The recent collapse of the crypto exchange FTX and the ensuing sell-off in the crypto markets have placed a spotlight on the vulnerabilities in the crypto ecosystem, the Economic Survey 2022-23 presented in Parliament said on Tuesday.
Crypto assets are self-referential instruments and do not strictly pass the test of being a financial asset because it has no intrinsic cashflows attached to them.
US regulators have disqualified Bitcoin, Ether and various other crypto assets as securities.
A rare joint statement by the Federal Reserve, Federal Deposit Insurance Corporation (FDIC) and the Office of the Comptroller of the Currency (OCC) on January 3, 2023, highlighted their concerns about crypto-asset risks to the banking system, it noted.
The geographically pervasive nature of the crypto ecosystem necessitates a common approach to the regulation of these volatile instruments, and the global response to cryptos is evolving, it said.
Observing that crypto assets are new forms of digital assets implemented using cryptographic techniques, the survey said its market has been very volatile, with its total valuation swinging from almost $3 trillion (nearly Rs. 2,45,35,900 crore) in November 2021 to less than $1 trillion (nearly Rs. 81,78,500 crore) in January 2023.
The volatility of the crypto asset ecosystem has brought to the forefront their fragile backing and governance problems, as well as the increasing complexity and non-transparency, it said.
With related financial stability risks rising, the issue of crypto asset regulation has recently moved up the policy agenda of many nations. International fora like OECD and G20 are discussing a globally coordinated approach to regulating crypto assets, it noted.
Monitoring and regulating cryptocurrencies have been tricky, and regulators across the globe find it challenging to keep track of the new and emerging issues in the fast-moving uncharted field, it said.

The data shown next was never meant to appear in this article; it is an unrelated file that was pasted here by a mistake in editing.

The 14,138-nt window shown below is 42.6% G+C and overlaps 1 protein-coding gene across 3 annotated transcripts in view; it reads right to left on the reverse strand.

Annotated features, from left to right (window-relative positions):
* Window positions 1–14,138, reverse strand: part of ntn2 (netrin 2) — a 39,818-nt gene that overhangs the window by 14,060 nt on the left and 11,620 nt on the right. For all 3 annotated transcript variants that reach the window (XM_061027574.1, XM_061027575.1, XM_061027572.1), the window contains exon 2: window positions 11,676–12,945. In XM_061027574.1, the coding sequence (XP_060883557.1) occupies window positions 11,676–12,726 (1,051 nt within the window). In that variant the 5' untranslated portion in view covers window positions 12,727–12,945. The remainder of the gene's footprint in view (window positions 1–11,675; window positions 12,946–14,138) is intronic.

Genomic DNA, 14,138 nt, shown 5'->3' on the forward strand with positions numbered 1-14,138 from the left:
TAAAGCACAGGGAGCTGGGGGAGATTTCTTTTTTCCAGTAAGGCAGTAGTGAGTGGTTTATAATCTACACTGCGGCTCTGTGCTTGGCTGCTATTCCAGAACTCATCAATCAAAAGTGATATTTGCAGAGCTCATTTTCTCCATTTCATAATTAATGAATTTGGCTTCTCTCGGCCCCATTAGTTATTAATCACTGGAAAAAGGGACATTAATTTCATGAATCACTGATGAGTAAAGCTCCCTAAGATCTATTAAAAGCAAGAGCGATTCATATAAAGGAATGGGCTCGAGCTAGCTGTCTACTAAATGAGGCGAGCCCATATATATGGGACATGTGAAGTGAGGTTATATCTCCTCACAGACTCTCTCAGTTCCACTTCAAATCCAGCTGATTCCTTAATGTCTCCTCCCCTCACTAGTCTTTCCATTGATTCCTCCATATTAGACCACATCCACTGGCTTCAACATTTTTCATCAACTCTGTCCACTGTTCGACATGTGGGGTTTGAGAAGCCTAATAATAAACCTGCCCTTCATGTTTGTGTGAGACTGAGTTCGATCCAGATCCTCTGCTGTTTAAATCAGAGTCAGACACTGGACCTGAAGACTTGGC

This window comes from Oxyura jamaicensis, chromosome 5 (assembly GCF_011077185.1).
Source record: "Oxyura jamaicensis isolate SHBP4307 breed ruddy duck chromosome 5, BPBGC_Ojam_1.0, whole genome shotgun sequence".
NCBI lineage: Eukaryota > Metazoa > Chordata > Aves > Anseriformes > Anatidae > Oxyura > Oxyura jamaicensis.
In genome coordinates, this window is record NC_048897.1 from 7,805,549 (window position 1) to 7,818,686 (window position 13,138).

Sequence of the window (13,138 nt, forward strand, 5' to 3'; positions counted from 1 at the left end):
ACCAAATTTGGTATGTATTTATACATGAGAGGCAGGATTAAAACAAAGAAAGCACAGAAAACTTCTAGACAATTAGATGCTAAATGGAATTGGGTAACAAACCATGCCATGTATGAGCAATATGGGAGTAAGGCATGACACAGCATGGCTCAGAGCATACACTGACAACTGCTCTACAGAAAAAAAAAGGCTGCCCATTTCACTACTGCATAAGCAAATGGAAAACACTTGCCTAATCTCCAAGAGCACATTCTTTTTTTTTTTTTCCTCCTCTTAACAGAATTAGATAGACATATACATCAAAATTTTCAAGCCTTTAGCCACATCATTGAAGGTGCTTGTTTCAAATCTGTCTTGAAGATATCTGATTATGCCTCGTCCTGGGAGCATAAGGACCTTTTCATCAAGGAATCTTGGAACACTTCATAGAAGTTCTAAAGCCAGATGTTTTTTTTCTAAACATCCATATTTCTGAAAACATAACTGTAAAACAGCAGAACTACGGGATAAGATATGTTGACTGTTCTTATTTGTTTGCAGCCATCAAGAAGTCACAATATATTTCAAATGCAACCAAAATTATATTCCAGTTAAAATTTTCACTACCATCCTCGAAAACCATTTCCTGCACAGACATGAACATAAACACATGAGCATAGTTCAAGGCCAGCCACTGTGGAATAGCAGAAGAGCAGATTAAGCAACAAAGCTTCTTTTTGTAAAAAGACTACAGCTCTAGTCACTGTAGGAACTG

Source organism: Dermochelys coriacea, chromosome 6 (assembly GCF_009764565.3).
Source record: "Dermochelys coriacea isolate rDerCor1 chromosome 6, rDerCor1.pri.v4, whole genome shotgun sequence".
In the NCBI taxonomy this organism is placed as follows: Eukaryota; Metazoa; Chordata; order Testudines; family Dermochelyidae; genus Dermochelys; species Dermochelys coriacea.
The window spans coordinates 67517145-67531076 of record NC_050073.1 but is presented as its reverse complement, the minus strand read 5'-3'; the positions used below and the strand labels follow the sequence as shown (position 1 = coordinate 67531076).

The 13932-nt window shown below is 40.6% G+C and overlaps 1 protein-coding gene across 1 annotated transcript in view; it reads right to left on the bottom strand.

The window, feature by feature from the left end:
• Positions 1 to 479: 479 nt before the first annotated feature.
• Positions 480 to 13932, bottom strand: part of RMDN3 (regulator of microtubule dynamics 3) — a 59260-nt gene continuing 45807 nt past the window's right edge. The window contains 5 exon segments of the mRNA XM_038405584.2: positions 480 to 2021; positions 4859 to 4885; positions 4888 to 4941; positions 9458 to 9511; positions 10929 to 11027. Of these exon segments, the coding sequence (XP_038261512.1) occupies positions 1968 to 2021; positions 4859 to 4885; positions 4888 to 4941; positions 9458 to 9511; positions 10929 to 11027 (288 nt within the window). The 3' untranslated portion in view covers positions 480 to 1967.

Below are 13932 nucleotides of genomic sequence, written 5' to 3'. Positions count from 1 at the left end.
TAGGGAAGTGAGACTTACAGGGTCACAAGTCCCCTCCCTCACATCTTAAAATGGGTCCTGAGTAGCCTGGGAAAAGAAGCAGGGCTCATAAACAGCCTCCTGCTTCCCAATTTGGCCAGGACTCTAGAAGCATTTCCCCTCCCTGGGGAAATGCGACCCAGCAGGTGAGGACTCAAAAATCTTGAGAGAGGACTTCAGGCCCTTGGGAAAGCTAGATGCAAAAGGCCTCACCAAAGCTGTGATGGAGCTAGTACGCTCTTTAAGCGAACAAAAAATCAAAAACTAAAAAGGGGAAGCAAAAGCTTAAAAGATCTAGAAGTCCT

While crypto assets were apparently designed to disintermediate traditional financial services, this has created new unregulated intermediating entities, it said, adding the promise of decentralisation has yet to be realised in practice.
New centralised intermediaries, such as crypto asset exchanges, wallet providers, and crypto conglomerates, require users to trust centralised entities, it said.
The increasing importance of these entities could force regulators to consider them as systemic financial market infrastructures (FMIs), it said, adding still, the fact that they are yet largely unregulated is a cause for concern globally.
Interestingly, it said, holdings of crypto assets are primarily concentrated in the hands of a few ‘whales’.
Estimates show that around 85 percent of all circulating Bitcoins are held by 4.5 percent of entities, and the underlying protocols used to create crypto assets may also conflict with other public policy objectives, for instance, the massive energy intensity of ‘mining’ crypto assets.
There are minimal global standards applicable to unbacked crypto assets, which do not currently mitigate all risks and vulnerabilities, it said.
“Even as Standard-Setting Bodies (SSBs) have been making efforts to adjust and develop standards, these remain mainly focused on specific issues (financial integrity), sectors (payments, securities and banking), products (global stablecoins), or entities designated as systemic by domestic authorities,” it said.
Thus, there are regulatory gaps at each stage when crypto assets are issued, transferred, exchanged, or stored by non-bank entities. Crypto’s cross-sector and crossborder nature limits the effectiveness of uncoordinated national approaches, it said.
The terminology used to describe the different activities, products and stakeholders is not globally harmonised. The term “crypto asset” itself refers to a broad spectrum of digital products that may need the attention of multiple domestic regulators based on their actual or intended use.